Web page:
Estate of Jeffrey Melvin v. City of Colorado Springs, Colorado et al

Filing 74

ORDER that Defendants' Motion for Separate Trials of Individual and Municipal Liability Claims and for Protective Order from Discovery on Plaintiff's Municipal Liability Claims (Doc. # 33 ) is DENIED, by Judge Christine M. Arguello on 1/5/2021.(evana, )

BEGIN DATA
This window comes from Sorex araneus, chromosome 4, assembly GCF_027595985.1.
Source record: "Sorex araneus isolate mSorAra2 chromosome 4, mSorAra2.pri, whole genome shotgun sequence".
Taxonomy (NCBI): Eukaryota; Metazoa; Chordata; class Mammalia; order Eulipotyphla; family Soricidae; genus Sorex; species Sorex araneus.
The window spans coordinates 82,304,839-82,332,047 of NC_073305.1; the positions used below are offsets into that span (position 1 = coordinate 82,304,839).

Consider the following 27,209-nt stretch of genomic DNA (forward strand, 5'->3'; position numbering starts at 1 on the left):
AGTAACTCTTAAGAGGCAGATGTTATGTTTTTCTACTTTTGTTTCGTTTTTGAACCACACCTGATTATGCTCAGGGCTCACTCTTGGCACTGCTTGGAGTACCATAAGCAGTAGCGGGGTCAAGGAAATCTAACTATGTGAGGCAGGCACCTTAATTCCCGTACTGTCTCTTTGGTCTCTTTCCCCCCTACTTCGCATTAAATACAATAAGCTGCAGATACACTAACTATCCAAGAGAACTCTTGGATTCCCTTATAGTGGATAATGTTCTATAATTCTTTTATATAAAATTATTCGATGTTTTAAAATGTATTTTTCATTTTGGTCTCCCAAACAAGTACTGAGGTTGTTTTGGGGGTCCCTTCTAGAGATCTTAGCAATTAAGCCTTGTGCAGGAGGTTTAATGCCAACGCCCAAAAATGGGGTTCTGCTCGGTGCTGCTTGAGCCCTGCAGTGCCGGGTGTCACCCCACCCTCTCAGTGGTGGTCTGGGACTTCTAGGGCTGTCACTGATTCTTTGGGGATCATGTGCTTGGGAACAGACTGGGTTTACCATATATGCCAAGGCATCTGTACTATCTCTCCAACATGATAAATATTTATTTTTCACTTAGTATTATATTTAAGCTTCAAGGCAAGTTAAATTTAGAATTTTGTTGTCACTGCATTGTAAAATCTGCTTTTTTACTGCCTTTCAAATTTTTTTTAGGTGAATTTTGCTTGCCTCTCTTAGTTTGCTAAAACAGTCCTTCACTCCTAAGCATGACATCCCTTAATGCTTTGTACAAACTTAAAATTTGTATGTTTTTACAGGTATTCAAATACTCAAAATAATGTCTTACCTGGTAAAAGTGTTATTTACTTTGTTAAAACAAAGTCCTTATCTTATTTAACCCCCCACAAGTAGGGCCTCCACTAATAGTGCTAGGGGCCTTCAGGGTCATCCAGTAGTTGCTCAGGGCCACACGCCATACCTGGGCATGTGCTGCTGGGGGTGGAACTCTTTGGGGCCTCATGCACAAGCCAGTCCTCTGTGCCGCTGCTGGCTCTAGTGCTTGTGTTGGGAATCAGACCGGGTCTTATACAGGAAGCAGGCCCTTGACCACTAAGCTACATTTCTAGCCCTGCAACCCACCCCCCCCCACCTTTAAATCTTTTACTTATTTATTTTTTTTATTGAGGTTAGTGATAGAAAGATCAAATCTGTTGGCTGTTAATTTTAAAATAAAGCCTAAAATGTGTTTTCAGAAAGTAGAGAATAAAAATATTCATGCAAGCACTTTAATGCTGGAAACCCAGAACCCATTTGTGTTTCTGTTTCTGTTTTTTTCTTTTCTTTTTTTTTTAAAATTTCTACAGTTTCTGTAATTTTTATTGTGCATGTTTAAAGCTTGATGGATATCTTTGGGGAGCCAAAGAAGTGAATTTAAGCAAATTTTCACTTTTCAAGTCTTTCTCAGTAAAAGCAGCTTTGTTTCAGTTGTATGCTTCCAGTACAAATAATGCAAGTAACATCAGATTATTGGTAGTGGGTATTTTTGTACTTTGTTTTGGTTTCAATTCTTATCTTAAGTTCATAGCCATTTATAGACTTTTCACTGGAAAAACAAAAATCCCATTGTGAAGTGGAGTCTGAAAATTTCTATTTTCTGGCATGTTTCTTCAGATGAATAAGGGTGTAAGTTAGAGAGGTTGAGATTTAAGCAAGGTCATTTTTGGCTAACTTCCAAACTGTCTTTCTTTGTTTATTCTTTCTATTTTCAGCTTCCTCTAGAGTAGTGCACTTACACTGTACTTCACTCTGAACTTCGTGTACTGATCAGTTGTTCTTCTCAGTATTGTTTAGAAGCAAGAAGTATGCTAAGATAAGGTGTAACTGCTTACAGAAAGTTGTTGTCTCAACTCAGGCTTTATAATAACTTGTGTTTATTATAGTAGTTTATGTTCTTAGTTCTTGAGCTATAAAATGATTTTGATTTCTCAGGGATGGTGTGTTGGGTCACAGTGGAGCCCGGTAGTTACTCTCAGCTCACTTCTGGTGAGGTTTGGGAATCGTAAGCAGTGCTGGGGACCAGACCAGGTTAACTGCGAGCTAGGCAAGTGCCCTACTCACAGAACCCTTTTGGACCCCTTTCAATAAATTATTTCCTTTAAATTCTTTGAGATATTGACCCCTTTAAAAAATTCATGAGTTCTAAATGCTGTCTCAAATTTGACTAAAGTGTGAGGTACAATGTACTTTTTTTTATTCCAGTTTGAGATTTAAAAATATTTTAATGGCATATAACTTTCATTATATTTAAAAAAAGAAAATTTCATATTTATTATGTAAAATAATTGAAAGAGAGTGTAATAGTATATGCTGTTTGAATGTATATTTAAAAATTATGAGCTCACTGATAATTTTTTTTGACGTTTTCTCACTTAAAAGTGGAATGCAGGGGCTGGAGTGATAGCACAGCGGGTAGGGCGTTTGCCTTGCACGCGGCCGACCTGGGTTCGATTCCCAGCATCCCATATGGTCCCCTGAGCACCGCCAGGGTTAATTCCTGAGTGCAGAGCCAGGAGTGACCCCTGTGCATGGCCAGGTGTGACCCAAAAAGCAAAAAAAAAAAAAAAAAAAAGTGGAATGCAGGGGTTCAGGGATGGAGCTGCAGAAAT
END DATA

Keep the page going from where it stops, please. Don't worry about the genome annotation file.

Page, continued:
Download PDF